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[Video] Four (Hidden) Things To Look for in a Great Music Instructor

Real School

February 15, 2018

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Are you on the lookout for a great music teacher? Or, are you wondering if your current teacher is the best fit? If so, you probably already know what you’re looking for, or at least you have a general idea. It’s someone who works with you in a fun and useful way, helps to keep you motivated, and who genuinely makes your lessons a growing experience.

While many students and parents know what kind of teacher they want in general, it is hard to pinpoint the specific things that make a teacher awesome.

Here are four things that are often overlooked, but can make a big difference:

1) They involve the parents.

Parent involvement is an absolute must, especially for younger students. Teachers are working with students once or twice a week, but parents are the ones who are monitoring daily practice. So it’s crucial for parents to be dialed in! A excellent instructor involves parents by providing them with the information they need, and they’re open to answering questions. Some teachers may be intimidated or unsure about how to communicate with parents, especially if they’re inexperienced. Even if it’s unintentional, this is when parents can start to feel left out. If this seems to be the case for you, ask your teacher to help you to become more involved. If your teacher resists, it’s probably to move on. If they welcome it, you know you're on the right track.

2) They discuss goals and expectations.

You have goals and expectations, and your teacher probably does as well, but how often are they discussed together? If you’re not on the same page, this can lead to frustration or disappointment. It’s best for everyone to talk together about what they want from the lessons. An exceptional instructor respects and prioritizes the goals of the parent and student, and they can articulate their hopes for the student at the same time.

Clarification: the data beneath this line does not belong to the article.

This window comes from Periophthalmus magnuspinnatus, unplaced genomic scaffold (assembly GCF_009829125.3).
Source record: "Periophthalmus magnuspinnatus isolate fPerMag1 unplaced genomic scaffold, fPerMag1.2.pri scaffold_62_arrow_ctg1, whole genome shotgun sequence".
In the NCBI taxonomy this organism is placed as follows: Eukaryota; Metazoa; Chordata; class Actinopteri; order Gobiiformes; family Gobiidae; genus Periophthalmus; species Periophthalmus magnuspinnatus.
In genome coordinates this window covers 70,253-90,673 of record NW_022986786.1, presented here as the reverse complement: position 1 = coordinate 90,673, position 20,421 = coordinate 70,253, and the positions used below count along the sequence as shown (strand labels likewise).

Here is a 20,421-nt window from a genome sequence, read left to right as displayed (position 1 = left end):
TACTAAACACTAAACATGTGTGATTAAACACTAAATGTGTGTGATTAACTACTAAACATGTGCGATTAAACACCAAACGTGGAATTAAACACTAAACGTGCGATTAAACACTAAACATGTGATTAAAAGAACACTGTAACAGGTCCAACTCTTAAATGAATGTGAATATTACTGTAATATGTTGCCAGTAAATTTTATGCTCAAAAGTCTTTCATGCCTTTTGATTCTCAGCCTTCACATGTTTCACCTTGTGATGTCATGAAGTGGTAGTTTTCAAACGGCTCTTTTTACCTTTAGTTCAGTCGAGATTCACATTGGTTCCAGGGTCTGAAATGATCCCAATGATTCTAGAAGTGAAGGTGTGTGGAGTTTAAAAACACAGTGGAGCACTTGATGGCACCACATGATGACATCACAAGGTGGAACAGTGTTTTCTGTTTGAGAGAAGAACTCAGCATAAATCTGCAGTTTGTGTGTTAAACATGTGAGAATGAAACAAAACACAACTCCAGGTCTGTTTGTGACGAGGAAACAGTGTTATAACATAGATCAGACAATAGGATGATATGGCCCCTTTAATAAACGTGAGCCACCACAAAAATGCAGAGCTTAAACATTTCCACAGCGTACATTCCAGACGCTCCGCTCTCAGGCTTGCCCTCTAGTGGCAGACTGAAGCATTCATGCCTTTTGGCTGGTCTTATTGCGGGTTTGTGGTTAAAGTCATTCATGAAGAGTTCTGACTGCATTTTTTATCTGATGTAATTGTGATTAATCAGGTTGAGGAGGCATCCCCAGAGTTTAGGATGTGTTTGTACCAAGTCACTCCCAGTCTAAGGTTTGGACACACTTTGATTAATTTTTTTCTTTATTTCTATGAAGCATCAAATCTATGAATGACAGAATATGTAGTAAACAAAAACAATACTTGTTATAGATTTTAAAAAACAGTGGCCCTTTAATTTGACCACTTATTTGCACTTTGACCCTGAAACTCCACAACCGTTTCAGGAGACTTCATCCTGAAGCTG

3) They use a system to track lesson activities and assignments.

A week may not seem like a long time to an adult. But to a young child, it can feel like forever. It’s difficult for them to remember everything discussed in a lesson throughout the week. And, honestly, most adults are busy enough that it is easy for things to slip through the cracks for them as well. Your instructor can (and should) remedy this by sending home weekly notes. The notes can be brief, just including what was worked on in the lesson, guidelines, and assignments for next week. They can be in the student’s practice journal or by email… the important thing is to have a consistent system to review the notes from each lesson.

4) They create opportunities and encourage students to perform.

A great teacher believes in the value of performing live, and they’re proactive in finding times and places where their students can perform. From regular recitals and student showcases to offsite locations like retirement homes and community centers, a top-notch instructor makes performance a priority, if not required. Advanced students may be encouraged to do competitions.

Excellent music instructors involve the parents, set and discuss clear goals and expectations, use a system to track lesson activities and assignments, and create opportunities for students to perform. Keep these in mind when you’re looking for a teacher, or work with your current teacher to make these a part of your lesson experience. 

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